The treatment of internal carotid artery dissection consists of anticoagulation with intravenous heparin followed by oral anticoagulation for 3-6 months. However, no randomized controlled trials support such a therapeutic approach, and the validity of such treatment has never been definitively proven. A Cochrane review also reported that no randomized controlled trials have been conducted that directly compare the efficacy of anticoagulants and antiplatelet drugs; nonrandomized trials have shown no evidence of a significant difference between the two.
Intravenous thrombolysis with recombinant tissue plasminogen activator has become a standard therapy for ischemic stroke; however, its use in patients with ischemic stroke due to internal carotid artery dissection may potentially worsen intramural hematoma. Nevertheless, studies indicate that the risks for intracranial bleeding and recurrent stroke after thrombolysis in patients with carotid artery dissection appear to be similar to those in patients without carotid artery dissection.[15,16]
Endovascular stenting is another emerging treatment for carotid artery dissection. In a systematic review of the literature, the technical success rate for stenting was 99%, and the procedural complication rate was 2%. Over a mean angiographic follow-up period of 12.8 months, 2% of patients had stent stenosis or occlusion; over a mean clinical follow-up period of 17.7 months, 1.4% of patients had a neurologic event. Randomized, prospective clinical trials are needed to further elucidate the role of endovascular stenting and other strategies in the management of internal carotid artery dissection.[18,19,20,21]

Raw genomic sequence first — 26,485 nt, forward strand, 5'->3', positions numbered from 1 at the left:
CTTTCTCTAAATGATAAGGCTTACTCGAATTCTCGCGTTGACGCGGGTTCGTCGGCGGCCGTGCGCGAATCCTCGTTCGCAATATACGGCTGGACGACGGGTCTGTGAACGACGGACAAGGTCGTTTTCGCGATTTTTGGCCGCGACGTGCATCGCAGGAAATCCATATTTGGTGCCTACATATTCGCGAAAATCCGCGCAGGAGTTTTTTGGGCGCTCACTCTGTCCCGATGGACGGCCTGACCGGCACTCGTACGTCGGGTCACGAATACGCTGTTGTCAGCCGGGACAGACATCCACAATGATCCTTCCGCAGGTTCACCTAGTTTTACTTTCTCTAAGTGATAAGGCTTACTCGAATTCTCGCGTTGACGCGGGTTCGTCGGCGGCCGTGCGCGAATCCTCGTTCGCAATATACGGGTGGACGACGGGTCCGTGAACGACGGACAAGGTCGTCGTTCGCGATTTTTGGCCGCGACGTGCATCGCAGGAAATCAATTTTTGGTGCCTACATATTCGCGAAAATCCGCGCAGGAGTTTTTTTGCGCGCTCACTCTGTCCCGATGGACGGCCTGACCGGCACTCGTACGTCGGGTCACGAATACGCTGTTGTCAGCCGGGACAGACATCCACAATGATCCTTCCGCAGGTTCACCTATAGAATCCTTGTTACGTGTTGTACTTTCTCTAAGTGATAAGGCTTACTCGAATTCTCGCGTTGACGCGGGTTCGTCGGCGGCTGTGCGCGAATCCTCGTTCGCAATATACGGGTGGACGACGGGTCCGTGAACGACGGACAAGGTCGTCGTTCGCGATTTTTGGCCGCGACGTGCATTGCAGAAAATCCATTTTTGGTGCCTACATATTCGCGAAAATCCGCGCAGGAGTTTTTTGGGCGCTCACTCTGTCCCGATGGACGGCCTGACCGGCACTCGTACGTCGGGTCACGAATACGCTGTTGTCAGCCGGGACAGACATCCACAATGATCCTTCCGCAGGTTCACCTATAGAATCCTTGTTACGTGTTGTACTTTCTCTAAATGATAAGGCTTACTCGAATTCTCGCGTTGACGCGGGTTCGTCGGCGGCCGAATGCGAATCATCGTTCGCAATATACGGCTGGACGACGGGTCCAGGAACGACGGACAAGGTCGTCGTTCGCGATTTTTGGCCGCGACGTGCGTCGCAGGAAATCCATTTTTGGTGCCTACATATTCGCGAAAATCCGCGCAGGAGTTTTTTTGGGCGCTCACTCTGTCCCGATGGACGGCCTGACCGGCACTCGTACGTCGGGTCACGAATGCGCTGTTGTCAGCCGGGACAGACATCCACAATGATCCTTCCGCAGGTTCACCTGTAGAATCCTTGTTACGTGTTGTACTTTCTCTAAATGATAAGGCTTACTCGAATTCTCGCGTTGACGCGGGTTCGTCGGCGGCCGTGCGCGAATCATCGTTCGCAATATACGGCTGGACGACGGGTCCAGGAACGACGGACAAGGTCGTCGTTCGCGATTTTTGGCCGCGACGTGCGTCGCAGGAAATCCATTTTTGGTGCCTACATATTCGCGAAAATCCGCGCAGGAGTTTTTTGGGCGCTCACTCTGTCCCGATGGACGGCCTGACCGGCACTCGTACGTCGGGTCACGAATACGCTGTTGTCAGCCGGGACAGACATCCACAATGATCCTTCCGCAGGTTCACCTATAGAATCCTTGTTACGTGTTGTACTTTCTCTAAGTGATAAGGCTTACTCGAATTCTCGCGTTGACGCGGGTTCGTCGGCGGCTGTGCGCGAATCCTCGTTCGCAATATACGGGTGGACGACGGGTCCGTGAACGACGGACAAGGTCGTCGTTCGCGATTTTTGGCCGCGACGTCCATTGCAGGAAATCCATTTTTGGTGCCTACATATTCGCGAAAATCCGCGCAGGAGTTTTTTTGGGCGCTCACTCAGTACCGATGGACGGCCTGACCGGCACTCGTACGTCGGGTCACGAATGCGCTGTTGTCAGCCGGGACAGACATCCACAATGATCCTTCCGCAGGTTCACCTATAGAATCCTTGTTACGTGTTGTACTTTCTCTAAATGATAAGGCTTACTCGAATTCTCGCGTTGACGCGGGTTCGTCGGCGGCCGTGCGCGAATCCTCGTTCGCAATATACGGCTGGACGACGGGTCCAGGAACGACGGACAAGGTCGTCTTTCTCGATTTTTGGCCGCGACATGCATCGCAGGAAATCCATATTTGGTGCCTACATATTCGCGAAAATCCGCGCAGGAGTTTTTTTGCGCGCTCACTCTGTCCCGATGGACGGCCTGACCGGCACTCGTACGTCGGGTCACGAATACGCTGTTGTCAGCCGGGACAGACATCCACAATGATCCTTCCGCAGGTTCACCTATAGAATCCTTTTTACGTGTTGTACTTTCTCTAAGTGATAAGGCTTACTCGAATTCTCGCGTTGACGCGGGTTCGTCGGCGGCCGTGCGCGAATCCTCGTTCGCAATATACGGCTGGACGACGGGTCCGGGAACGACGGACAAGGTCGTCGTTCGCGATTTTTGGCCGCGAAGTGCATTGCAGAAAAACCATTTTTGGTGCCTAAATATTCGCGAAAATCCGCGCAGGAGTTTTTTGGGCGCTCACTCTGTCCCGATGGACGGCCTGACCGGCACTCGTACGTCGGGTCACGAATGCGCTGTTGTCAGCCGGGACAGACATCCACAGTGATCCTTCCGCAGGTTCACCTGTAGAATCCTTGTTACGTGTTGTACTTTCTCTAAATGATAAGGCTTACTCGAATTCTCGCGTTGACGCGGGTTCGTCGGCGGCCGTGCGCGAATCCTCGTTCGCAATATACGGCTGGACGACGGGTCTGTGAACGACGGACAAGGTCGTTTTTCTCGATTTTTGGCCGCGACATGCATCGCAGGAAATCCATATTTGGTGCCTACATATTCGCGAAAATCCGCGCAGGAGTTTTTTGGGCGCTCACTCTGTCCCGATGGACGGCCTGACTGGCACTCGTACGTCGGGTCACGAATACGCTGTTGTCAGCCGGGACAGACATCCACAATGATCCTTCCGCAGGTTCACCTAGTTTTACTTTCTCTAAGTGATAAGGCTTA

The patient in this case was first treated with intravenous heparin followed by oral anticoagulation in order to prevent distal embolization. He continued anticoagulant therapy for 3 months. The patient's Horner syndrome completely resolved after 3 days, but the left-sided sensorimotor deficits persisted at discharge.
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Cite this: Francesco Brigo, Giampaolo Tomelleri. Violent Cough, Slurred Speech, and Ptosis in a Middle-Aged Man - Medscape - Aug 23, 2022.